Don't let Heartworms cause Heartbreak!
Article courtesy of By Nancy Schenck, D.V.M.
Summer is here in full force.
An evening stroll with your dog can quickly turn into a feeding frenzy for hungry mosquitoes. Not only is this a nuisance to you and your pets, but can be life threatening.
You may have heard of the Zika virus which is spread by mosquitos. Although this has yet to be a problem for our four legged family members, there is still one life threatening infection they can get from a mosquito bite...Heartworm Disease.
Clay County has one of the highest incidents of Heartworm positive dogs in the state of Indiana. According to the Companion Animal Parasite Council, of the dogs tested for heartworms in Clay County, 1 in 24 is positive. Many of the dogs that test negative are on a monthly preventative. It is common for dogs that are not on a preventative to have heartworms.
Dogs are a natural host for heartworms with the mosquito being the necessary intermediate host. A mosquito bites a dog that has heartworms and inadvertently picks up a microfilaria, (baby heartworm). After processing the larva to the next larva stage inside the mosquitos' stomach, he transfers the larva to a new dog with the next blood meal. During a six-month period of growth and development, causing disease and trauma, the larva finds its way to the dogs' heart where it grows into an adult worm. There will be no obvious signs that your dog is infected with heartworms at this stage. Adult worms are large, like the size of a strand of spaghetti. Once there are male and female worms, they produce offspring that circulate in the blood of the dog. Finally, a mosquito, while taking a blood meal, picks up this larva and the process starts all over again.
Thus, the life cycle of the Heartworm and how your dog is infected.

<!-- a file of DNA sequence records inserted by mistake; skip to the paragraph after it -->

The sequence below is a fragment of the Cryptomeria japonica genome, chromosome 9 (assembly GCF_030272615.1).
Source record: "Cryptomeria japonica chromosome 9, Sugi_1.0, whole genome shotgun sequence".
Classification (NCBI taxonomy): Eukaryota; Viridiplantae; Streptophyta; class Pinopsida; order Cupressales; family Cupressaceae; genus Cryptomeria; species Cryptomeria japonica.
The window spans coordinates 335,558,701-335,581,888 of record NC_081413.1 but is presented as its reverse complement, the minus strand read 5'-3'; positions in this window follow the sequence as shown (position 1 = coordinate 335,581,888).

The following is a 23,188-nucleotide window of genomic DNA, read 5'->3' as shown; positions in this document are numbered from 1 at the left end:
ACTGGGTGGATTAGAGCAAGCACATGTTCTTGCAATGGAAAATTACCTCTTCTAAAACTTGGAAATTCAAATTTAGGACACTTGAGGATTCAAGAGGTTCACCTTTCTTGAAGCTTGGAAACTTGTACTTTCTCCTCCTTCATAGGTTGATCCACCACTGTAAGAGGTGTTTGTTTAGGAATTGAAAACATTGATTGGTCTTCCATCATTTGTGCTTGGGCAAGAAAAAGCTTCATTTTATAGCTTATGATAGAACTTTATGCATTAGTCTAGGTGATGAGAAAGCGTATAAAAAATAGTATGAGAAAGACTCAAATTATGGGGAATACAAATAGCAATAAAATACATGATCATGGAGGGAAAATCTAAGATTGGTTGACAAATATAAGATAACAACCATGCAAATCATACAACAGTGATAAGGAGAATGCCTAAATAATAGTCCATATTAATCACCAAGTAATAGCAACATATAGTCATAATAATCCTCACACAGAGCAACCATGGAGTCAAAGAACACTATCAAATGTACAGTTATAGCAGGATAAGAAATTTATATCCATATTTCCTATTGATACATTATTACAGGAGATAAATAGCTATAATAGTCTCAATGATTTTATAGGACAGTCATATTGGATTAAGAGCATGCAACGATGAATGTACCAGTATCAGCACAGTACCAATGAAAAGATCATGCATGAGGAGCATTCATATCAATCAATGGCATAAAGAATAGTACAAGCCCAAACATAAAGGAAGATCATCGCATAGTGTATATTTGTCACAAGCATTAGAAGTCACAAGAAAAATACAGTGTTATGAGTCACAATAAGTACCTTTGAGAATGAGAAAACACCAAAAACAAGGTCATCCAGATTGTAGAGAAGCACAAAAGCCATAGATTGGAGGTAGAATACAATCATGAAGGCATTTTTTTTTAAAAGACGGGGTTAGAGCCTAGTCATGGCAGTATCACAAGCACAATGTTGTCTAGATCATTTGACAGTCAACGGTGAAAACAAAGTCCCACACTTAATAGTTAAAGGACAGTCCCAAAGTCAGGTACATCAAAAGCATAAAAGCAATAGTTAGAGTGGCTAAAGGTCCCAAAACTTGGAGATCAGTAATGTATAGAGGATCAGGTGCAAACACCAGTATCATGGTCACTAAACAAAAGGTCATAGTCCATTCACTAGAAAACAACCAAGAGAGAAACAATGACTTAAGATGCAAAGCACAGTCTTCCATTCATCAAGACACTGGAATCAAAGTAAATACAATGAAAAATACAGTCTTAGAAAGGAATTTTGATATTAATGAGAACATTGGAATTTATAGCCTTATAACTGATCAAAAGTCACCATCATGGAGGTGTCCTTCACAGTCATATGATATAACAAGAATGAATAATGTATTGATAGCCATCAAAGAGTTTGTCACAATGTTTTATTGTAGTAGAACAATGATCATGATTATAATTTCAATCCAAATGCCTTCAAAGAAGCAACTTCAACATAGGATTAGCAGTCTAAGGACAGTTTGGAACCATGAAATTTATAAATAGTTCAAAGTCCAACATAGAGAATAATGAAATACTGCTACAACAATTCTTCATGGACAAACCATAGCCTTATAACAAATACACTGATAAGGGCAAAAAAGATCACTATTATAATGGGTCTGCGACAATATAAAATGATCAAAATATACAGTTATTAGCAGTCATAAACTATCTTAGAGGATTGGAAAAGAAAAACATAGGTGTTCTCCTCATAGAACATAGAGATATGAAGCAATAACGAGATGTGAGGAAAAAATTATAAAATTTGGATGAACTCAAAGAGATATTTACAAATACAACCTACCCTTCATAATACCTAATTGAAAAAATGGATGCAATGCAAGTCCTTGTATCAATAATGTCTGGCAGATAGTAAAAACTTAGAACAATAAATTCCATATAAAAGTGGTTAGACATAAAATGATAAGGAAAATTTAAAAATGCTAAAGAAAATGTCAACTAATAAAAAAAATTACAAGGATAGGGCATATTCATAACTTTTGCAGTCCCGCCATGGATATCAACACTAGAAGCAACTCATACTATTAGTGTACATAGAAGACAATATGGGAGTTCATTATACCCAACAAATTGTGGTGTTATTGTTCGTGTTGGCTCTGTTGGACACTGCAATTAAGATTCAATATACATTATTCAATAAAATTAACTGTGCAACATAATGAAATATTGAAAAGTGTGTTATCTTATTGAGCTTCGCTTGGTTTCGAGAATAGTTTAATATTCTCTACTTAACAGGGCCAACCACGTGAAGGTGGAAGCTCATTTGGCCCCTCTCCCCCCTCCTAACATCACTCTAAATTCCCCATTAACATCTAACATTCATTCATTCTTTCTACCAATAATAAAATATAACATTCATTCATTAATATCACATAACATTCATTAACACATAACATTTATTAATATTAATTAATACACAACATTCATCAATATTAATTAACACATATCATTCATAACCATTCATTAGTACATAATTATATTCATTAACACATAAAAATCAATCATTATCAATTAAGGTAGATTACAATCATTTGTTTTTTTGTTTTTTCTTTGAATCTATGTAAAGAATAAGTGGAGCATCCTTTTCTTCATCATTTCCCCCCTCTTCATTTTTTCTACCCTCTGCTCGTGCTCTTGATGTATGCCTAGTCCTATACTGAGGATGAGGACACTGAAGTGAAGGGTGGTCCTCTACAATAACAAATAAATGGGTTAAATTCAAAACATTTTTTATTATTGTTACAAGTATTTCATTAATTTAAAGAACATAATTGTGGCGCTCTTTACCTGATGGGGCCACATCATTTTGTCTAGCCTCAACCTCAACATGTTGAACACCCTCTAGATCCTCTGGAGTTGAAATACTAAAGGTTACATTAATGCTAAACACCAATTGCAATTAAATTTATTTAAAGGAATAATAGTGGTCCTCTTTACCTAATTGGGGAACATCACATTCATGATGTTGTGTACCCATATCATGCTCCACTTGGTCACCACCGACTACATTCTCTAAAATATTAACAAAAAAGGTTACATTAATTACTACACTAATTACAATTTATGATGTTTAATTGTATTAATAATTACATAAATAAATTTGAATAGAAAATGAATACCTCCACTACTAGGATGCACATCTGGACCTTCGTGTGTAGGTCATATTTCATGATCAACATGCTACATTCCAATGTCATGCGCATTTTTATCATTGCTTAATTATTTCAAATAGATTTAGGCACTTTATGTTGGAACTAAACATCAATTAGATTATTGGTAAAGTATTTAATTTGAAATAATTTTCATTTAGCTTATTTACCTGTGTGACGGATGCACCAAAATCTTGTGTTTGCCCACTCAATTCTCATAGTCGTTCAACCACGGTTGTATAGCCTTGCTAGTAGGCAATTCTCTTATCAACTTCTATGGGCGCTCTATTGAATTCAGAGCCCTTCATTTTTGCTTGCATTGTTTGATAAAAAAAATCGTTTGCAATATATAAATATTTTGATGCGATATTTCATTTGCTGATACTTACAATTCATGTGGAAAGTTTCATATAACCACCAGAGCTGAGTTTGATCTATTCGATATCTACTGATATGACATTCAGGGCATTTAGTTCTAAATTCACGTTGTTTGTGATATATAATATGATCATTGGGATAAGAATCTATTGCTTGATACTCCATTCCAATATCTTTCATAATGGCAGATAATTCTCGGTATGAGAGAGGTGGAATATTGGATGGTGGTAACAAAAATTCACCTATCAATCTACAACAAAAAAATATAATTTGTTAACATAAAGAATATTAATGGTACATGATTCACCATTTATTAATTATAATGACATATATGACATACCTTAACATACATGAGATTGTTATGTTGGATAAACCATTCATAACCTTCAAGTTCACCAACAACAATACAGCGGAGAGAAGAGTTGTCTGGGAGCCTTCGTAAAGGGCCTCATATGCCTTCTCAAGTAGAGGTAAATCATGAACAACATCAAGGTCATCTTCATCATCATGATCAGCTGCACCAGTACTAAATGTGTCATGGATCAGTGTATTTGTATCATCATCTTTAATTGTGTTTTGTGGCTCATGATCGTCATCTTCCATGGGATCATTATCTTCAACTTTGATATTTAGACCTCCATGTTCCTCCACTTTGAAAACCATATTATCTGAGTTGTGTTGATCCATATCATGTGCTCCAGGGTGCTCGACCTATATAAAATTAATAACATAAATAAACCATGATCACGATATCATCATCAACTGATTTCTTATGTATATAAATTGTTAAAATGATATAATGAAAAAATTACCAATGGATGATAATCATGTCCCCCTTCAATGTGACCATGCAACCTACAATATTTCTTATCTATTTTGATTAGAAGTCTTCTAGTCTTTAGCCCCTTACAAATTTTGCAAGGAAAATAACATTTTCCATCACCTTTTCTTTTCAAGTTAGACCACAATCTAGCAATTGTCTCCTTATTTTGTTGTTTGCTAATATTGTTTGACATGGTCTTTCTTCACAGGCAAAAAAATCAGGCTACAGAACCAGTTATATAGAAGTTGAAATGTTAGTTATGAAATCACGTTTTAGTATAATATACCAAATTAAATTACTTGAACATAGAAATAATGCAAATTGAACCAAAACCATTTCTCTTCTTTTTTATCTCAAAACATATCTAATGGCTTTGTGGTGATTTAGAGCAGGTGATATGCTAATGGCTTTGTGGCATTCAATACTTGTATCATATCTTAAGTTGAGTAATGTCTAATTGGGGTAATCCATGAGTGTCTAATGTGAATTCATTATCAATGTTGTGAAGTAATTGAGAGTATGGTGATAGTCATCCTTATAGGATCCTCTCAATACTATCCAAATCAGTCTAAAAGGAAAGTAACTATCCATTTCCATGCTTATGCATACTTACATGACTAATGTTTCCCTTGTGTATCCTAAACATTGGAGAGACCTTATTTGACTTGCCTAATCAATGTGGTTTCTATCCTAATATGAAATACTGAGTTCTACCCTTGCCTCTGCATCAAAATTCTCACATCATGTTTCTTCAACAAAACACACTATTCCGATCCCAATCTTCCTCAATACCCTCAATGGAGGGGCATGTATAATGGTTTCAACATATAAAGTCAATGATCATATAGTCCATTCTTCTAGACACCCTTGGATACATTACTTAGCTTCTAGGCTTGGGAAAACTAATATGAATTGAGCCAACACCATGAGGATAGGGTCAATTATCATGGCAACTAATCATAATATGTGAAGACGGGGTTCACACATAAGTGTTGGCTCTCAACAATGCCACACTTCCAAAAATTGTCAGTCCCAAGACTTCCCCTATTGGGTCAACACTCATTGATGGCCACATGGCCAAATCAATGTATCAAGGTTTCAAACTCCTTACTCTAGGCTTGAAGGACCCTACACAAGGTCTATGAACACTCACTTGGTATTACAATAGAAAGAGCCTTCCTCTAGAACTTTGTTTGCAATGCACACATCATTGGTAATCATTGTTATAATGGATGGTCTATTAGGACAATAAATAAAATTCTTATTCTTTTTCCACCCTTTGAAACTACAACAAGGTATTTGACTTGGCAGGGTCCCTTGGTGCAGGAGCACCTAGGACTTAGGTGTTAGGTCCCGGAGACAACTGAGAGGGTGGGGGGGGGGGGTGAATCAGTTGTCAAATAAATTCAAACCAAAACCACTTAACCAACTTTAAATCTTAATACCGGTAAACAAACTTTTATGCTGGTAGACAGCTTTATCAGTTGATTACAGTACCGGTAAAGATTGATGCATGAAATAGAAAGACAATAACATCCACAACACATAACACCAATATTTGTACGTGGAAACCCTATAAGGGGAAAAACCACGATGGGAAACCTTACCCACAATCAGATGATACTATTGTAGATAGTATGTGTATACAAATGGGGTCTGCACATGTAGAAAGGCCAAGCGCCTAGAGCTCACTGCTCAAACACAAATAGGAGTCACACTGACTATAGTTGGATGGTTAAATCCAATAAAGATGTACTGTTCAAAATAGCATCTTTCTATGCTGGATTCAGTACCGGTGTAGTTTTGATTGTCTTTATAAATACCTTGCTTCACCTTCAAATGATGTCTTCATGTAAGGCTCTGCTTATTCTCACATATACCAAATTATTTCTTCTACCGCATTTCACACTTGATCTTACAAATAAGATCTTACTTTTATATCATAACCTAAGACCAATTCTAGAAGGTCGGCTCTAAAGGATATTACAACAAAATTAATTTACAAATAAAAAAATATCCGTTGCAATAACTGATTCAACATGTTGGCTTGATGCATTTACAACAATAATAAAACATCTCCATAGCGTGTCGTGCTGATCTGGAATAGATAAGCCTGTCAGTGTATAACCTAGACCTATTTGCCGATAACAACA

Because the worms are large and live in the heart and the blood vessels going from the heart to the lungs, heart disease (Congested Heart Failure) or lung disease are the primary concerns. Heartworms do kill dogs. There is a treatment for heartworms but it is expensive and takes a few months to eliminate all the worms. The treatment has potential risks. Remember these are large worms and when they die there is no "exit" from the body, they have to be disintegrated and cleared from the heart by blood cells whose job it is to clean up the blood vessels. Some of the damage caused to the heart and blood vessels does not go away and after treatment, dogs can be left with heart disease. Fortunately, Heartworms are easy and relatively inexpensive to prevent with monthly products.
All dogs should be on a monthly preventative; some are chewable tablets while others are topical, that are applied to the skin over the shoulders once a month. Preventatives are given year around since now "cool" weather mosquitoes can transmit heartworms. Those "cool "weather mosquitoes are the ones you see in the winter when we have a warm spell. Prevention must be given every month. Heartworm preventatives only work on the immature heartworms, once they become adults it will not work and your dog will need to go through the treatment for adult worms. The preventatives kill the immature heartworms(larva), if your dog is bitten by a mosquito a couple days after the preventative, the new larva will grow until the next month's dose. The preventative keeps the larva from maturing into adults.
Heartworms are a prime example of that age-old adage, "An ounce of prevention is worth a pound of cure." For dog residents of Clay County, it is recommended they start preventatives as puppies and stay on for their lifetime. The American Heartworm Association recommends preventatives and annual Blood test to insure that a dog does not acquire heartworms. For our feline friends, heartworm also can pose a health risk. It is recommended you consult with your veterinarian about the appropriate preventative and testing for your pets.
So for now, enjoy the marvels of summer and keep your pets protected.
Dr. Nancy Schenck, D.V.M., of Four Loving Paws Veterinary Services, Inc., can be reached at 812-448-1415. If you have a question or pet-related topic for Dr. Schenck to discuss in an upcoming article, email it to firstname.lastname@example.org.
If you have a question or pet-related topic for Dr. Schenck to discuss in an upcoming article, email it to
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